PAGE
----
Anglo-Saxon tribes in Britain. It is a result of when they lived in the town of Sheffield in the West Riding of Yorkshire. The surname Sheaffield is a habitation name which was originally derived from pre-existing names for towns, villages, parishes, or farmsteads. In this case the place-name Sheffield means open land by the river Sheaf, a boundary river dividing Yorkshire from Derbyshire.
Early Origins of the Sheaffield family
family seat from early times and their first records appeared on the early census rolls taken by the early Kings of Britain to determine the rate of taxation of their subjects.
Early History of the Sheaffield family
Another 189 words (14 lines of text) covering the years 1150, 1588, 1407, 1421, 1646, 1614, 1624, 1521, 1549, 1538, 1568, 1564, 1646, 1626, 1611, 1658, 1648, 1721, 1685, 1689, 1702 and 1705 are included under the topic Early Sheaffield History in all our PDF Extended History products and printed products wherever possible.
Sheaffield Spelling Variations
spelling variations, including Sheffield, Shefield, Sheffeild, Shiffield and many more.
Early Notables of the Sheaffield family (pre 1700)
Baron Sheffield of Butterwick; John Sheffield (c.1538-1568), 2nd Baron Sheffield of Butterwick...
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Migration of the Sheaffield family to the New World and Oceana
To escape the unstable social climate in England of this time, many families boarded ships for the New World with the hope of finding land, opportunity, and greater religious and political freedom. Although the voyages were expensive, crowded, and difficult, those families that arrived often found greater opportunities and freedoms than they could have experienced at home. Many of those families went on to make significant contributions to the rapidly developing colonies in which they settled. Early North American records indicate many people bearing the name Sheaffield were among those contributors: Edmund, William, and Ichabod Sheffield settled in Portsmouth, New Hampshire in 1630; Thomas Sheffield and his wife, Rachel, settled in Virginia in 1622.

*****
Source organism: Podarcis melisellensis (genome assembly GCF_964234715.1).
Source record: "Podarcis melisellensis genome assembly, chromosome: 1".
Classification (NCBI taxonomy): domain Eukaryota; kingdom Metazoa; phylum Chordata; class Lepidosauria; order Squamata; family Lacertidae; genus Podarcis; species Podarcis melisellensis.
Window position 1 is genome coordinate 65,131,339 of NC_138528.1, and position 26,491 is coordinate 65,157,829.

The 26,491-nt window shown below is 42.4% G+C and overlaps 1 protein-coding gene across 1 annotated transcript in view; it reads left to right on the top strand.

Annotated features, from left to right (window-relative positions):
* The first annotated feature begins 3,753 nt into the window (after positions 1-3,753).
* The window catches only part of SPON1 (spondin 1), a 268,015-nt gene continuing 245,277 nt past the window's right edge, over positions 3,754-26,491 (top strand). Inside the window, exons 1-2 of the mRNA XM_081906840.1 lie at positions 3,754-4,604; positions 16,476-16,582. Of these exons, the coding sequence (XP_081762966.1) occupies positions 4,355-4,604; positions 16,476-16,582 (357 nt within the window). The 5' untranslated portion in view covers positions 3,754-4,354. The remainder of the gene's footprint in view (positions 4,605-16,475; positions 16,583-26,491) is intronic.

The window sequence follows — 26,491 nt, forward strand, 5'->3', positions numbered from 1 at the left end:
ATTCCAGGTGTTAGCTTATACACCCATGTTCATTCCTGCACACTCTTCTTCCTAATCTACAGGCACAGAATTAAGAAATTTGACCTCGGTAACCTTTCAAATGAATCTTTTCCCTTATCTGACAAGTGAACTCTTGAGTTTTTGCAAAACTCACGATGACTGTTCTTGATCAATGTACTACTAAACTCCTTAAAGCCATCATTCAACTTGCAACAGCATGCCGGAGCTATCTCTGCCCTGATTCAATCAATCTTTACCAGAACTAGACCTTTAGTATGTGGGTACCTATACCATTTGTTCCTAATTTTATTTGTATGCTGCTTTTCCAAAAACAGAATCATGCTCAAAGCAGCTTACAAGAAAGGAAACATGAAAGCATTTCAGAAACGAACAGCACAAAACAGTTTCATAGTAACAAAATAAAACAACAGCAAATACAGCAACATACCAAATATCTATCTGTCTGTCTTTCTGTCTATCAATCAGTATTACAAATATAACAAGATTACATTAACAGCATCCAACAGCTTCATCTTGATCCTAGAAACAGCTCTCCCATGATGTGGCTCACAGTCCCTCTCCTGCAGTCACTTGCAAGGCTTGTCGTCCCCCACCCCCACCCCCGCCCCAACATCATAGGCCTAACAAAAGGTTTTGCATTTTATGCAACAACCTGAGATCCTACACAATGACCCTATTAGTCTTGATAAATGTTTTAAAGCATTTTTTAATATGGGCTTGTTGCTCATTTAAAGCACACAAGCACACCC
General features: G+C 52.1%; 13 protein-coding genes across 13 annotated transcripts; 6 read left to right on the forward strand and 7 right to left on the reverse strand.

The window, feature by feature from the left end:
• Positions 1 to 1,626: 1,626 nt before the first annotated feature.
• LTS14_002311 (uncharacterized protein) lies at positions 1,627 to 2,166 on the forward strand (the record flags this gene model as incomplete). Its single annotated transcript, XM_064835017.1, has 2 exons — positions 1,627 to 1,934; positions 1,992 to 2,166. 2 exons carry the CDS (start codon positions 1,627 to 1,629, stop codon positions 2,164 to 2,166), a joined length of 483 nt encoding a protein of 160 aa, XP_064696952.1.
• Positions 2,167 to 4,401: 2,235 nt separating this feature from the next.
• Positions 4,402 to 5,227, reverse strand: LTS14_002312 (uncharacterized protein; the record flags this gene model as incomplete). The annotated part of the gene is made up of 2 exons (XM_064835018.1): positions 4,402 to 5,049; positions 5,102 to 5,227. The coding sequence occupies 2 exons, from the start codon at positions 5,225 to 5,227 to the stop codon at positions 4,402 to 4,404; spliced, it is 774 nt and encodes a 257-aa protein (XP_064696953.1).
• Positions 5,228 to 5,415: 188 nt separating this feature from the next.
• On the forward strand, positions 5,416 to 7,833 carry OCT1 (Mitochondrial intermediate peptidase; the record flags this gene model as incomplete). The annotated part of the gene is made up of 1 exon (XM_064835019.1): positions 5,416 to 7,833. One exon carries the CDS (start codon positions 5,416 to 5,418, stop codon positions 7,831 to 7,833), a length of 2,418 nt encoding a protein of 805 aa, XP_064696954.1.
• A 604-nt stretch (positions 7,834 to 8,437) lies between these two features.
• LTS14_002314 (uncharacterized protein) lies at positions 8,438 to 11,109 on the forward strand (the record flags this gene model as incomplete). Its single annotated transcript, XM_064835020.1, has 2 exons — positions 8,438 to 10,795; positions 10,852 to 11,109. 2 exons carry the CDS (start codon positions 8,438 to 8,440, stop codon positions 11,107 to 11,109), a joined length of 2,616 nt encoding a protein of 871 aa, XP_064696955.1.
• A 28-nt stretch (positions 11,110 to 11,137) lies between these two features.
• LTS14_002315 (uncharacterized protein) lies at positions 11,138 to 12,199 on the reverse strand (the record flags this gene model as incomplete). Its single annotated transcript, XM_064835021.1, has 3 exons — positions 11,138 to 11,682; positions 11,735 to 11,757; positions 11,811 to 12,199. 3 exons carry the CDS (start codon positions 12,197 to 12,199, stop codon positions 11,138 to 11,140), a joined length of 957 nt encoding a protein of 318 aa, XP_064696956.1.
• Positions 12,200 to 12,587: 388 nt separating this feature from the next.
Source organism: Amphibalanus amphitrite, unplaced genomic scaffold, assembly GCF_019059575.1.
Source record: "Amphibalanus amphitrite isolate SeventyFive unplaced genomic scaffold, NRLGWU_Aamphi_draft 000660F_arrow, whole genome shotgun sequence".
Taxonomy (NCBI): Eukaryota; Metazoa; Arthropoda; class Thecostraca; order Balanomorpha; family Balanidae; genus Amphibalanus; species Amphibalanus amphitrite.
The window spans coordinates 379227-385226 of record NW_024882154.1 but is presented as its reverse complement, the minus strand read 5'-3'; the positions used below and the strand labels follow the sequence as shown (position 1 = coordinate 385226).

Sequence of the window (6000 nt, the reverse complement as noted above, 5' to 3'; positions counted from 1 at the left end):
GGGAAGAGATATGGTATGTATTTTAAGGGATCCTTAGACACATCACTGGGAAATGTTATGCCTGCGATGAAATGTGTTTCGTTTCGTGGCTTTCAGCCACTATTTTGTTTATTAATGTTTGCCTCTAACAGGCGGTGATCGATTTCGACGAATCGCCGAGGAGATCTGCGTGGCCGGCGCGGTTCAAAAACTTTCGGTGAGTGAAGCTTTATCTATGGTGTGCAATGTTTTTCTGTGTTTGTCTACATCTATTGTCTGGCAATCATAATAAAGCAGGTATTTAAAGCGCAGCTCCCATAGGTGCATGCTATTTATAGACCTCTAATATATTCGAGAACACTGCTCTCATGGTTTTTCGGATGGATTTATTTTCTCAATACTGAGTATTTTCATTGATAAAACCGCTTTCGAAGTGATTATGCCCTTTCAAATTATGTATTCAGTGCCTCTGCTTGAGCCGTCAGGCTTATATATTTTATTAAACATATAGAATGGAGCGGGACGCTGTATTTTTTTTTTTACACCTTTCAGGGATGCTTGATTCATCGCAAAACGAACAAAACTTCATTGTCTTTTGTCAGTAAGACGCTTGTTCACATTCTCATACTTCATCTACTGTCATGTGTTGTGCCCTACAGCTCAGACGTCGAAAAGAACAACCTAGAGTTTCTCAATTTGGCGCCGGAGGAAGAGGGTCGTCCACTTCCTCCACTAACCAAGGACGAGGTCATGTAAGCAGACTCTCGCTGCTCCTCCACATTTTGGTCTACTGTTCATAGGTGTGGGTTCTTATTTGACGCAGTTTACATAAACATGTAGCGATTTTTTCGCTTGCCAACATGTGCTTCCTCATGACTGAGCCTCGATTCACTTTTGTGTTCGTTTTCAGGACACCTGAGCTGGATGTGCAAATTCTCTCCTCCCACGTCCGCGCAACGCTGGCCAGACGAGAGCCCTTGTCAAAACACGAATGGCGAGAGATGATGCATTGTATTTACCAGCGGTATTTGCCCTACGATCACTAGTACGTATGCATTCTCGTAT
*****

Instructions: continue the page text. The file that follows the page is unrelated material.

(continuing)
The Sheaffield Motto
The motto was originally a war cry or slogan. Mottoes first began to be shown with arms in the 14th and 15th centuries, but were not in general use until the 17th century. Thus the oldest coats of arms generally do not include a motto. Mottoes seldom form part of the grant of arms: Under most heraldic authorities, a motto is an optional component of the coat of arms, and can be added to or changed at will; many families have chosen not to display a motto.
Motto: Comiter sed fortiter
Motto Translation: Courteously but firmly.
Sheaffield Family Crest Products